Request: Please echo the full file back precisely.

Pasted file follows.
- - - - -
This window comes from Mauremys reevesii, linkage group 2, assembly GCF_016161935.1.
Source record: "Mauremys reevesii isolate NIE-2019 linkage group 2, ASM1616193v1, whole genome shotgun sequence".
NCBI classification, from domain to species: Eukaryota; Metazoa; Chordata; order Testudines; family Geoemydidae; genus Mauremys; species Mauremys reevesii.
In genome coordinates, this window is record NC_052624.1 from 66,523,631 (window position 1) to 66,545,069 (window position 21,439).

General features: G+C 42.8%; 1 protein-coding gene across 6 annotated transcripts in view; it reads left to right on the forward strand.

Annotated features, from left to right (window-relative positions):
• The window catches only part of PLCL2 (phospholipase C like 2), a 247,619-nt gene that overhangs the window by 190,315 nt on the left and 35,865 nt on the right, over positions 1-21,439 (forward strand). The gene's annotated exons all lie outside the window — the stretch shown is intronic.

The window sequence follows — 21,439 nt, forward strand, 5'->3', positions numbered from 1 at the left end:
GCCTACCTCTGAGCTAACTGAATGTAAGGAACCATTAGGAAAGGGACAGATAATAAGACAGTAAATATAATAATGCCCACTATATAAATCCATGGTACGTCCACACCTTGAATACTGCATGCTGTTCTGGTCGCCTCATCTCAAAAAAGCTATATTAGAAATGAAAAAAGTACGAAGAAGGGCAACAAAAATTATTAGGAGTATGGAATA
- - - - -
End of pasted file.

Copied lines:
This window comes from Mauremys reevesii, linkage group 2, assembly GCF_016161935.1.
Source record: "Mauremys reevesii isolate NIE-2019 linkage group 2, ASM1616193v1, whole genome shotgun sequence".
NCBI classification, from domain to species: Eukaryota; Metazoa; Chordata; order Testudines; family Geoemydidae; genus Mauremys; species Mauremys reevesii.
In genome coordinates, this window is record NC_052624.1 from 66,523,631 (window position 1) to 66,545,069 (window position 21,439).

General features: G+C 42.8%; 1 protein-coding gene across 6 annotated transcripts in view; it reads left to right on the forward strand.

Annotated features, from left to right (window-relative positions):
• The window catches only part of PLCL2 (phospholipase C like 2), a 247,619-nt gene that overhangs the window by 190,315 nt on the left and 35,865 nt on the right, over positions 1-21,439 (forward strand). The gene's annotated exons all lie outside the window — the stretch shown is intronic.

The window sequence follows — 21,439 nt, forward strand, 5'->3', positions numbered from 1 at the left end:
GCCTACCTCTGAGCTAACTGAATGTAAGGAACCATTAGGAAAGGGACAGATAATAAGACAGTAAATATAATAATGCCCACTATATAAATCCATGGTACGTCCACACCTTGAATACTGCATGCTGTTCTGGTCGCCTCATCTCAAAAAAGCTATATTAGAAATGAAAAAAGTACGAAGAAGGGCAACAAAAATTATTAGGAGTATGGAATA